Just picture this scene. It’s getting late, you’re tired. You leave the couch and climb into bed. Your head hits the pillow. You struggle to keep your eyes open. What do you do? Probably you take your phone and open Instagram. Am I right?
Don’t worry, you’re not alone. According to research commissioned by Vita Health Group, a healthcare provider, 50% of British adults use social media apps in bed before sleeping at least once a week or more, with 27% admitting it’s a daily habit. These numbers then increase for millennials and Gen Z. Over half (56%) of those aged 18-24 confirmed that they social media every night before sleeping.
These statistics alone are not particularly new (or newsworthy, for that matter). However, what many of us might not realise is the fact that those little habits like scrolling Instagram before bed might be having a much larger impact on our mental health. When comparing these numbers to how much time do Brits dedicate to reflection, things get interesting.
Three quarters (75%) of adults do not consider it necessary to reflect on their feelings and emotions day-to-day. In addition, nearly a third (31%) say they do not put any time aside to consider what they are feeling, rising to 45% for those aged 65 and over. When it then comes to those aged 18-24, so the one who consumes more social media at night, the researchers found that 76% of them said they put no time aside to reflect on their feelings and emotions.
While of course the direct correlation between the two findings is not defined, Vita Health Group posited that the figures went some way to proving that we’re using social media to avoid feeling and emotions in real life. Vita Health Group’s Head of Ergonomics and Wellbeing, Tom Bivins, has warned that frequent use of social media apps like Facebook, Twitter, Instagram and Snapchat at bedtime is leaving young people with little or no time to reflect on their feelings and emotions. “Night-time is often the first time we are left alone with our own thoughts without distraction. Whilst this might come as a welcome relief to some, our research suggests that young people are widely turning to social media before sleeping and this could be an attempt to push negative or uncomfortable thoughts out of mind.”
The relation between mental health and social media has always been the center of many debates. But now more than ever, mental health has become a real buzzword. And for good reasons. The pandemic has indeed taken a devastating toll on young people’s mental well-being. According to a report from The Prince’s Trust Tesco Youth Index, one in four young people (26%) admit they feel "unable to cope with life" since the start of the pandemic, increasing to 40% among those not in work, education or training (NEETs). Half of 16 to 25-year-olds say their mental health has worsened since the start of the pandemic.
In recent years, psychologists have begun to examine the effects of social media on mental well-being, and a consistent finding in much of this research is that heavy use of social media is associated with worse mental health. The World Health Organization has listed depression as the leading cause of health problems and disabilities. A research, published by the American Psychological Association, takes into account data on the US population over a long period of time (from 2005 to 2017), and shows a high increase in mood disorders and suicides in that period among adolescents and young adults. Coincidentally, the greatest spike in symptoms occurred in 2011, around the same time social media bursts onto the scene.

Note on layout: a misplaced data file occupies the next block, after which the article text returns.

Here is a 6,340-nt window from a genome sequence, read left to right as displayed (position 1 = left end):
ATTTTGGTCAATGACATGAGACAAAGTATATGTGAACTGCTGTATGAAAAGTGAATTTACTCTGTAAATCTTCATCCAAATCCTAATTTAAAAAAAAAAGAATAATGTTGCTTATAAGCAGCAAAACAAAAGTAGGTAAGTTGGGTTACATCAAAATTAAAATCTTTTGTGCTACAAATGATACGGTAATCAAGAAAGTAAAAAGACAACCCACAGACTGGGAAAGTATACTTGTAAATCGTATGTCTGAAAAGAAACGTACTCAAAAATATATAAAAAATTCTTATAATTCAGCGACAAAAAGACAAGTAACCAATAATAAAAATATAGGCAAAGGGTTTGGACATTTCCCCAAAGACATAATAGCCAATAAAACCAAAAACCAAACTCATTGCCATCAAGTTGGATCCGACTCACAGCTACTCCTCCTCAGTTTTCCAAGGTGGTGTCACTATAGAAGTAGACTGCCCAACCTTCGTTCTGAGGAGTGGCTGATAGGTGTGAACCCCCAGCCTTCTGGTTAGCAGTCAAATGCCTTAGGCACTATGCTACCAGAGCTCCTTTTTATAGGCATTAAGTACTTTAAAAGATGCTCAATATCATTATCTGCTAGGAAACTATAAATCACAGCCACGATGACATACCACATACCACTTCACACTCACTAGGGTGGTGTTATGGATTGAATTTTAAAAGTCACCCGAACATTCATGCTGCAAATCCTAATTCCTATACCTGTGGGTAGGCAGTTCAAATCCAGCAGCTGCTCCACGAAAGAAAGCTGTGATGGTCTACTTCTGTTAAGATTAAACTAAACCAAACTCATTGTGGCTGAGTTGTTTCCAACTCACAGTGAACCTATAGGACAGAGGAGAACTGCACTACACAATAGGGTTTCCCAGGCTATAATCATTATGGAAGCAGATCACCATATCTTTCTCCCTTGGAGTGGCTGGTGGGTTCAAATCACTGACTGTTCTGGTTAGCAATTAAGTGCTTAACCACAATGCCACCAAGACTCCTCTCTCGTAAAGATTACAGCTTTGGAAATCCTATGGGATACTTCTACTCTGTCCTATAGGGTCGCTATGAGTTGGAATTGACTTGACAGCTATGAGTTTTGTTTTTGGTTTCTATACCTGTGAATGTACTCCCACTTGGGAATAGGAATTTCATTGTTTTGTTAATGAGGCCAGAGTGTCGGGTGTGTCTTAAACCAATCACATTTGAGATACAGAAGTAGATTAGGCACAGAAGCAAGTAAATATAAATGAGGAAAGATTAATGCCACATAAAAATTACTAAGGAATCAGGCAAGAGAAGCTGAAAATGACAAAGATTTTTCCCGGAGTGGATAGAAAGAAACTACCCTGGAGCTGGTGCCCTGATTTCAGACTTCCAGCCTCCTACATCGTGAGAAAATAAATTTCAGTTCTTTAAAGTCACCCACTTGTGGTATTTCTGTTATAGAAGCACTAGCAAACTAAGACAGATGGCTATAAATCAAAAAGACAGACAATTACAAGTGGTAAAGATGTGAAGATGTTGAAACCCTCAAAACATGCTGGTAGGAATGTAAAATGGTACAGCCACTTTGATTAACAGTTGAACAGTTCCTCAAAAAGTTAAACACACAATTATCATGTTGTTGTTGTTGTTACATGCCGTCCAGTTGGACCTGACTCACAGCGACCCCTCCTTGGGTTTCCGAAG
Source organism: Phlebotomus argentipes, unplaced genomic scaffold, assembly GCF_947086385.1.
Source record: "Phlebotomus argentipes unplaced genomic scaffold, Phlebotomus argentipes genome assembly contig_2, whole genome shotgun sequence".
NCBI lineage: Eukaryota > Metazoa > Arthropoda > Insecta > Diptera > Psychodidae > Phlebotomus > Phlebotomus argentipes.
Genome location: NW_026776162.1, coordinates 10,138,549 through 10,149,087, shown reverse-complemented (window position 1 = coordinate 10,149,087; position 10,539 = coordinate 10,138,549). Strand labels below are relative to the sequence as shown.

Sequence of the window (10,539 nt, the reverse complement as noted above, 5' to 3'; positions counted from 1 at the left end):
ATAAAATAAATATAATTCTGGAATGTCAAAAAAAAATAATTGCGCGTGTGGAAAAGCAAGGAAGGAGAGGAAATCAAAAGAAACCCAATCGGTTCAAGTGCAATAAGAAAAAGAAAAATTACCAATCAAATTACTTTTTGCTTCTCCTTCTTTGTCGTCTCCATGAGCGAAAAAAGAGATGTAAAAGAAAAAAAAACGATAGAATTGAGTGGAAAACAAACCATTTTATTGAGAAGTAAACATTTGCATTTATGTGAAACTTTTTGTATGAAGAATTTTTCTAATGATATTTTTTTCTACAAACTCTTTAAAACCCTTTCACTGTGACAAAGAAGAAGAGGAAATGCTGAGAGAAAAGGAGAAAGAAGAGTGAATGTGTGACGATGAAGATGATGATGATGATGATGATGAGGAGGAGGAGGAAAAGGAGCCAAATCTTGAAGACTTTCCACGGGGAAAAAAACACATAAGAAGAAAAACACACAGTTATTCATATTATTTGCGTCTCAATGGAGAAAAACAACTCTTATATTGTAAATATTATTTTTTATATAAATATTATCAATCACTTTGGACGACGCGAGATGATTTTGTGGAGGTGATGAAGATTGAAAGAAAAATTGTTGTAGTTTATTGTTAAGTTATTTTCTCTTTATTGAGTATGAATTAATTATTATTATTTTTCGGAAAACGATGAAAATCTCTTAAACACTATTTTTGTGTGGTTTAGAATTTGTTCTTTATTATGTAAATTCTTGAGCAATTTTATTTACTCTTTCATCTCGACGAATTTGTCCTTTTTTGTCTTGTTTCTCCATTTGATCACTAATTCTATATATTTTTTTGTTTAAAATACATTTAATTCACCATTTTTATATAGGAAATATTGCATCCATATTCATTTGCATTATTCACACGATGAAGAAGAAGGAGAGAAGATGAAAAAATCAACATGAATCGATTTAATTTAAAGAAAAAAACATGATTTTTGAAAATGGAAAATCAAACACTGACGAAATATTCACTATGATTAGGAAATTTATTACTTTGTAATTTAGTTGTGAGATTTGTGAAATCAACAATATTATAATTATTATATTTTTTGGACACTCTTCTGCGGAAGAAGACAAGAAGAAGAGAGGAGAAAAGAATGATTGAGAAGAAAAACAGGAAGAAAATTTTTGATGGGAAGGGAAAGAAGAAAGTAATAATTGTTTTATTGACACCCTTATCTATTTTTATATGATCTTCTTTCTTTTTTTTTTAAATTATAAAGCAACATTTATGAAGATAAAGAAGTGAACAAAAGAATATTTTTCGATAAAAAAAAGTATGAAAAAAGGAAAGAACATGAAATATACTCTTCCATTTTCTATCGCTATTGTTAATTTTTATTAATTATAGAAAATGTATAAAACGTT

To make matters worse, a recent study on more than a thousand people aged 18-30, published by Frontiers in Psychiatry, suggests that social media addiction is on the increase. 39% of those surveyed had symptoms such as losing control over how long they spend on their phone and feelings of distress when they couldn’t access it. Most notably here, more than two-thirds of the addicts had trouble sleeping, too.
It's understandable that this past year, with the pandemic and all the stresses and emotions people are dealing with, the easiest thing to do to distract oneself was turning to social media and not thinking about anything. However, as Tom Bivins says: “The danger of scrambling for a distraction is that emotional avoidance is only a temporary fix.” He says he’s “concerned” about the lack of time and effort youngsters are dedicating to reflecting on their feelings on a daily basis. “Constant use of emotional avoidance tactics like scrolling social media can be detrimental to mental and physical wellbeing”
Confronting your emotions and letting yourself unwind properly before bed can, on the opposite, have lasting, positive effects. He continues: “Taking a little time each day to engage in self-reflection can be really beneficial. It can help people to process their thoughts and feelings, and offers the opportunity to put things into perspective. This is particularly relevant for all of us right now given the impact of the pandemic, especially when life can feel repetitive and challenging.”
Written by Paige Trimbly